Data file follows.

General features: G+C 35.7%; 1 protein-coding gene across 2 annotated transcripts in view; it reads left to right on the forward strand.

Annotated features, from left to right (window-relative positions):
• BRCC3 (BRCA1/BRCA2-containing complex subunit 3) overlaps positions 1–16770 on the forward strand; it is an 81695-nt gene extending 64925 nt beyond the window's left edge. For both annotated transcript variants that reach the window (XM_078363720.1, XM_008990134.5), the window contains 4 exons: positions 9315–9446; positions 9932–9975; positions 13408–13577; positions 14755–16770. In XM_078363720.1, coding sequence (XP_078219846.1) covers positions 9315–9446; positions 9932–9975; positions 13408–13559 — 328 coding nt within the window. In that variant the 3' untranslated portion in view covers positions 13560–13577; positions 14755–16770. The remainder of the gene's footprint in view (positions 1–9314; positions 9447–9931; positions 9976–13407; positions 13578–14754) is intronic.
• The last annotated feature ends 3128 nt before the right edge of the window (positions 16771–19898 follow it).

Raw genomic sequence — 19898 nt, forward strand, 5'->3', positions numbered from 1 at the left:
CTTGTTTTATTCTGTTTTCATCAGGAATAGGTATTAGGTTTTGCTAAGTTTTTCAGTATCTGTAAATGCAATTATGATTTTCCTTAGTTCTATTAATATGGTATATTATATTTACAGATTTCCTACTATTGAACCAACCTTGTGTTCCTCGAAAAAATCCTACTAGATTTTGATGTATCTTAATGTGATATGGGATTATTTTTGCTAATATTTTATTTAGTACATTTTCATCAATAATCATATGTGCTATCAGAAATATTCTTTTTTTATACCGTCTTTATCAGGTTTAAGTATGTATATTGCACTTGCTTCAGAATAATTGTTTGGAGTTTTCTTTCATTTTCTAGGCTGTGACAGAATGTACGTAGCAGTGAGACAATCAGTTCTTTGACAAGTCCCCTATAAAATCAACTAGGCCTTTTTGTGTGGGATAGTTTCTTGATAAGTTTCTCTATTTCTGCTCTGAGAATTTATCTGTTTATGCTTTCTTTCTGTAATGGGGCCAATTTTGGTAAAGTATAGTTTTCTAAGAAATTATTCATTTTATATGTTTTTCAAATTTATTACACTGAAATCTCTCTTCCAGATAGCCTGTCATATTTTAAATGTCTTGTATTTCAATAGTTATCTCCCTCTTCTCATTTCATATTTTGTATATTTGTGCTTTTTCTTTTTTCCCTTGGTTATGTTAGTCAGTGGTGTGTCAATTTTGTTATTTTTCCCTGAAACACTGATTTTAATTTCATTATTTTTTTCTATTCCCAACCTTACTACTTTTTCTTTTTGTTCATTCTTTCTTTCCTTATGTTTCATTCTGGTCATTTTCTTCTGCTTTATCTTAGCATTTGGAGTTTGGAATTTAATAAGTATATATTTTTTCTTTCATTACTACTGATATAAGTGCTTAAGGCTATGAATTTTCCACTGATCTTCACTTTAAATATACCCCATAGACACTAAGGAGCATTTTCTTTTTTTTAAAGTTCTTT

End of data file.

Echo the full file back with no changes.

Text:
General features: G+C 35.7%; 1 protein-coding gene across 2 annotated transcripts in view; it reads left to right on the forward strand.

Annotated features, from left to right (window-relative positions):
• BRCC3 (BRCA1/BRCA2-containing complex subunit 3) overlaps positions 1–16770 on the forward strand; it is an 81695-nt gene extending 64925 nt beyond the window's left edge. For both annotated transcript variants that reach the window (XM_078363720.1, XM_008990134.5), the window contains 4 exons: positions 9315–9446; positions 9932–9975; positions 13408–13577; positions 14755–16770. In XM_078363720.1, coding sequence (XP_078219846.1) covers positions 9315–9446; positions 9932–9975; positions 13408–13559 — 328 coding nt within the window. In that variant the 3' untranslated portion in view covers positions 13560–13577; positions 14755–16770. The remainder of the gene's footprint in view (positions 1–9314; positions 9447–9931; positions 9976–13407; positions 13578–14754) is intronic.
• The last annotated feature ends 3128 nt before the right edge of the window (positions 16771–19898 follow it).

Raw genomic sequence — 19898 nt, forward strand, 5'->3', positions numbered from 1 at the left:
CTTGTTTTATTCTGTTTTCATCAGGAATAGGTATTAGGTTTTGCTAAGTTTTTCAGTATCTGTAAATGCAATTATGATTTTCCTTAGTTCTATTAATATGGTATATTATATTTACAGATTTCCTACTATTGAACCAACCTTGTGTTCCTCGAAAAAATCCTACTAGATTTTGATGTATCTTAATGTGATATGGGATTATTTTTGCTAATATTTTATTTAGTACATTTTCATCAATAATCATATGTGCTATCAGAAATATTCTTTTTTTATACCGTCTTTATCAGGTTTAAGTATGTATATTGCACTTGCTTCAGAATAATTGTTTGGAGTTTTCTTTCATTTTCTAGGCTGTGACAGAATGTACGTAGCAGTGAGACAATCAGTTCTTTGACAAGTCCCCTATAAAATCAACTAGGCCTTTTTGTGTGGGATAGTTTCTTGATAAGTTTCTCTATTTCTGCTCTGAGAATTTATCTGTTTATGCTTTCTTTCTGTAATGGGGCCAATTTTGGTAAAGTATAGTTTTCTAAGAAATTATTCATTTTATATGTTTTTCAAATTTATTACACTGAAATCTCTCTTCCAGATAGCCTGTCATATTTTAAATGTCTTGTATTTCAATAGTTATCTCCCTCTTCTCATTTCATATTTTGTATATTTGTGCTTTTTCTTTTTTCCCTTGGTTATGTTAGTCAGTGGTGTGTCAATTTTGTTATTTTTCCCTGAAACACTGATTTTAATTTCATTATTTTTTTCTATTCCCAACCTTACTACTTTTTCTTTTTGTTCATTCTTTCTTTCCTTATGTTTCATTCTGGTCATTTTCTTCTGCTTTATCTTAGCATTTGGAGTTTGGAATTTAATAAGTATATATTTTTTCTTTCATTACTACTGATATAAGTGCTTAAGGCTATGAATTTTCCACTGATCTTCACTTTAAATATACCCCATAGACACTAAGGAGCATTTTCTTTTTTTTAAAGTTCTTT